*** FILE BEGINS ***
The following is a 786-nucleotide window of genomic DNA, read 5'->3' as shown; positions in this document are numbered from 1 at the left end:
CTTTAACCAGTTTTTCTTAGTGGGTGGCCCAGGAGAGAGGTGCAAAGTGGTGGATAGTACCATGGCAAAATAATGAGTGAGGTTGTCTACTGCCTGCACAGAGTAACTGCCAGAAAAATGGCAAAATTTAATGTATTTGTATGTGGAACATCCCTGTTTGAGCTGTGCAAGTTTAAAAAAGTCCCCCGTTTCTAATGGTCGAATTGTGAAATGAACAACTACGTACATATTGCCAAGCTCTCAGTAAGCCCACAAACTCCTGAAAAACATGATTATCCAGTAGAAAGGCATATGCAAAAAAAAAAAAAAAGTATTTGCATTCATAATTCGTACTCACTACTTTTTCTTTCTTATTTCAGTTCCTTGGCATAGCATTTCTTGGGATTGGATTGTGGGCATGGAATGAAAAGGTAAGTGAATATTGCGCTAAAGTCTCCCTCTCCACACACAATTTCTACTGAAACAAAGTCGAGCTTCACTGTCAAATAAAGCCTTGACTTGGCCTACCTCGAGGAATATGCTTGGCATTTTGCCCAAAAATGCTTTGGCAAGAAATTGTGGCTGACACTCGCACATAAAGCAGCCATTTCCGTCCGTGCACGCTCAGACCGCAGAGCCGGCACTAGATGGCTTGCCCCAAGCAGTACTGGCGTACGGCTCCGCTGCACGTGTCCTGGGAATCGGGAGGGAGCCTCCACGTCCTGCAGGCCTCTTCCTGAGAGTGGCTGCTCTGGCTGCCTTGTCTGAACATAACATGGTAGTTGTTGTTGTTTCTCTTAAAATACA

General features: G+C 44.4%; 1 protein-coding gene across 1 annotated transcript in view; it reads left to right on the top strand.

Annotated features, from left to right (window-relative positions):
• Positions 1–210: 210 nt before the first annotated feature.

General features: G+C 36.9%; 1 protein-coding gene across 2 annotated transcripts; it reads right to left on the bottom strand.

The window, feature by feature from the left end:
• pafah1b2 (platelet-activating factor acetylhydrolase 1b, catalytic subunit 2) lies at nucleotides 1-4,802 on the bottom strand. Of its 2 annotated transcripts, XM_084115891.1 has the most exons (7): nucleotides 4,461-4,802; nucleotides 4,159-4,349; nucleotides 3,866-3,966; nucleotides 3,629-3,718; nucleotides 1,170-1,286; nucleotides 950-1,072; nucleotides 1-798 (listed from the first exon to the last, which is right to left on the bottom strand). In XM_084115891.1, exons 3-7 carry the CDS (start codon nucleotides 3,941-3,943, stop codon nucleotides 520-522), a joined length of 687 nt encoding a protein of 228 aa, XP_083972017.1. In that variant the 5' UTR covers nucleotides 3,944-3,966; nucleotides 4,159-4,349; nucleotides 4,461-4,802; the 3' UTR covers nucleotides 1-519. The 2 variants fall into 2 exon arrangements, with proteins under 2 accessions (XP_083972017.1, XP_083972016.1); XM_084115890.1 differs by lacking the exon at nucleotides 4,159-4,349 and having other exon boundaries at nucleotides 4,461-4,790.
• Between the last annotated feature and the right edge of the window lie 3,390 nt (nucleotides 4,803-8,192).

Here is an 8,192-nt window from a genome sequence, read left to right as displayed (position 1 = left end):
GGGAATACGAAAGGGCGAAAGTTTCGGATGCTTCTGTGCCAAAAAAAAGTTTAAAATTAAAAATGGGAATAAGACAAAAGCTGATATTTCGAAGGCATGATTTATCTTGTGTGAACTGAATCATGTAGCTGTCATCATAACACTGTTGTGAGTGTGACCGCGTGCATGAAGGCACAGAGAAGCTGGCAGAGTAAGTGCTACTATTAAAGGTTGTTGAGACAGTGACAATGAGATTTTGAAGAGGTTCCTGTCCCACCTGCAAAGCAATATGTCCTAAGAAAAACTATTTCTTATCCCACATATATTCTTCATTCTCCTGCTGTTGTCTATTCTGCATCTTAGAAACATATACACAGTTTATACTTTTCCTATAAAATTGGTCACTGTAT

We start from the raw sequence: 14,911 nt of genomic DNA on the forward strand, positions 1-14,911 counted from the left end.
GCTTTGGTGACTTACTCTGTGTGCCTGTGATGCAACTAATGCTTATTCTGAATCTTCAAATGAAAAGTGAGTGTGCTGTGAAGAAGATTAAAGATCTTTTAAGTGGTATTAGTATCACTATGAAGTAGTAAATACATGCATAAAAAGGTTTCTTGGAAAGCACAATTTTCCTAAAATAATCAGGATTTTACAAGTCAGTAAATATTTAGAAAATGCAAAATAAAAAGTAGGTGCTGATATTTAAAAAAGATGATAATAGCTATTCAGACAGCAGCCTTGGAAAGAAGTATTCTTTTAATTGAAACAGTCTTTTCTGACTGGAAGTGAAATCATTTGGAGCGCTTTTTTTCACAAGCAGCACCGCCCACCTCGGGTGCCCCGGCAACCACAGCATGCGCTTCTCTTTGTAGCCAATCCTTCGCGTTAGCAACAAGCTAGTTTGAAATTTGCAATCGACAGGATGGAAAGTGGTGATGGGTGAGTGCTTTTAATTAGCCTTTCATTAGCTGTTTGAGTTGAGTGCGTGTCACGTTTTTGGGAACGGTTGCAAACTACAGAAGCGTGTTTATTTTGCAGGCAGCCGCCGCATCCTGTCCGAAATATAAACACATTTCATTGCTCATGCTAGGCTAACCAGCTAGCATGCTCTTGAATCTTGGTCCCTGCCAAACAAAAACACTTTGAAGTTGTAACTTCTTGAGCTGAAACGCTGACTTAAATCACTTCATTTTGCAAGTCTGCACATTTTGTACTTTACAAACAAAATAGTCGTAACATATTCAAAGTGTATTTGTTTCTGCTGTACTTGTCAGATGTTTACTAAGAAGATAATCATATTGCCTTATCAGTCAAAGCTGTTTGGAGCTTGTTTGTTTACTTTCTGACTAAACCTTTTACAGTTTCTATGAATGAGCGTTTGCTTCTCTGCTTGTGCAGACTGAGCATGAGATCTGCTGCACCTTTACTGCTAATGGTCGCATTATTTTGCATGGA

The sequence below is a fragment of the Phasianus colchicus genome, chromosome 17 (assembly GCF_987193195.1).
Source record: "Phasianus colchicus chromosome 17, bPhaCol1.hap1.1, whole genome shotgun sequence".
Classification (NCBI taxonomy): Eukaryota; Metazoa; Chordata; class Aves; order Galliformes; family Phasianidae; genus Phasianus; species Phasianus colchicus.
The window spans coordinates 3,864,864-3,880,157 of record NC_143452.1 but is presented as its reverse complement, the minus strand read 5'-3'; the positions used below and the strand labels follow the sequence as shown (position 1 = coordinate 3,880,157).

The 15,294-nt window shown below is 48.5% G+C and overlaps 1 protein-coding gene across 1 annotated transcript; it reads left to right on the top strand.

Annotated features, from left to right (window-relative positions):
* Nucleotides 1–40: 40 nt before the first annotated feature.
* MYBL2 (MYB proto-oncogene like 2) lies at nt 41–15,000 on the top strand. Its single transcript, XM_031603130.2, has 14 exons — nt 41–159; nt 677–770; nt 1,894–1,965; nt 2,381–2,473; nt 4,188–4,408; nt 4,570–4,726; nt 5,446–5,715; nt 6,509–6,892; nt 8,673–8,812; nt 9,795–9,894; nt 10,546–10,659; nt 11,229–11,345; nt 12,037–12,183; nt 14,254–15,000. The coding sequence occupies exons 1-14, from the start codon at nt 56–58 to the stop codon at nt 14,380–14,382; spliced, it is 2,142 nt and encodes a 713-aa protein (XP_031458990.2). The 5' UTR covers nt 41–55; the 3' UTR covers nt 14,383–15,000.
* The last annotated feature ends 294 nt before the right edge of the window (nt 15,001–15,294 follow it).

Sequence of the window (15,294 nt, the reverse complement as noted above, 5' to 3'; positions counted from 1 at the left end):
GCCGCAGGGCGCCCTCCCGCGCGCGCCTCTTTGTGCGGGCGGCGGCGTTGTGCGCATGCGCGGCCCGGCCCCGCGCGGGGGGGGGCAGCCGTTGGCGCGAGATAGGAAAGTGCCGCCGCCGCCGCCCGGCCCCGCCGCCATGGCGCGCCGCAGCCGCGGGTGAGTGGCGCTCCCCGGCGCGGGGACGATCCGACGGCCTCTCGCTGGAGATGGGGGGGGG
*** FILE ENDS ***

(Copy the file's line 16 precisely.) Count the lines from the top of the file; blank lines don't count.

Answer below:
Classification (NCBI taxonomy): Eukaryota; Metazoa; Chordata; class Aves; order Galliformes; family Phasianidae; genus Phasianus; species Phasianus colchicus.